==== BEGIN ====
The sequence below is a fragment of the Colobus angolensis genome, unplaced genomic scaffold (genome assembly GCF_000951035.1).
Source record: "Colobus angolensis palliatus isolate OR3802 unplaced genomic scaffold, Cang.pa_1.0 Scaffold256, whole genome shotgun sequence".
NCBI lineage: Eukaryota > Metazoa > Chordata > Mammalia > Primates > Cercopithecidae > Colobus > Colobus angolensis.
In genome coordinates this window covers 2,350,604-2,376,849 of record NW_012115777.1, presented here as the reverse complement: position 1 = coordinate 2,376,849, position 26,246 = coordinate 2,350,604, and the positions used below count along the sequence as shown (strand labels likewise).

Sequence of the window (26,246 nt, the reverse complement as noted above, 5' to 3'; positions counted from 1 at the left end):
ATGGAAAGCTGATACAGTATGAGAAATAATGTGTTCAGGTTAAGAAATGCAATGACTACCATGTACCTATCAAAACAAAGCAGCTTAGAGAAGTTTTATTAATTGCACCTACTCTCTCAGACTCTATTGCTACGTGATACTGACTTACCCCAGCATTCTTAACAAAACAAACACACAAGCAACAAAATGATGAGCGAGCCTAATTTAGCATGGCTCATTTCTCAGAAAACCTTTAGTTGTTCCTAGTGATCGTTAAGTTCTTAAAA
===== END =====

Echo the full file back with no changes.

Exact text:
The sequence below is a fragment of the Colobus angolensis genome, unplaced genomic scaffold (genome assembly GCF_000951035.1).
Source record: "Colobus angolensis palliatus isolate OR3802 unplaced genomic scaffold, Cang.pa_1.0 Scaffold256, whole genome shotgun sequence".
NCBI lineage: Eukaryota > Metazoa > Chordata > Mammalia > Primates > Cercopithecidae > Colobus > Colobus angolensis.
In genome coordinates this window covers 2,350,604-2,376,849 of record NW_012115777.1, presented here as the reverse complement: position 1 = coordinate 2,376,849, position 26,246 = coordinate 2,350,604, and the positions used below count along the sequence as shown (strand labels likewise).

Sequence of the window (26,246 nt, the reverse complement as noted above, 5' to 3'; positions counted from 1 at the left end):
ATGGAAAGCTGATACAGTATGAGAAATAATGTGTTCAGGTTAAGAAATGCAATGACTACCATGTACCTATCAAAACAAAGCAGCTTAGAGAAGTTTTATTAATTGCACCTACTCTCTCAGACTCTATTGCTACGTGATACTGACTTACCCCAGCATTCTTAACAAAACAAACACACAAGCAACAAAATGATGAGCGAGCCTAATTTAGCATGGCTCATTTCTCAGAAAACCTTTAGTTGTTCCTAGTGATCGTTAAGTTCTTAAAA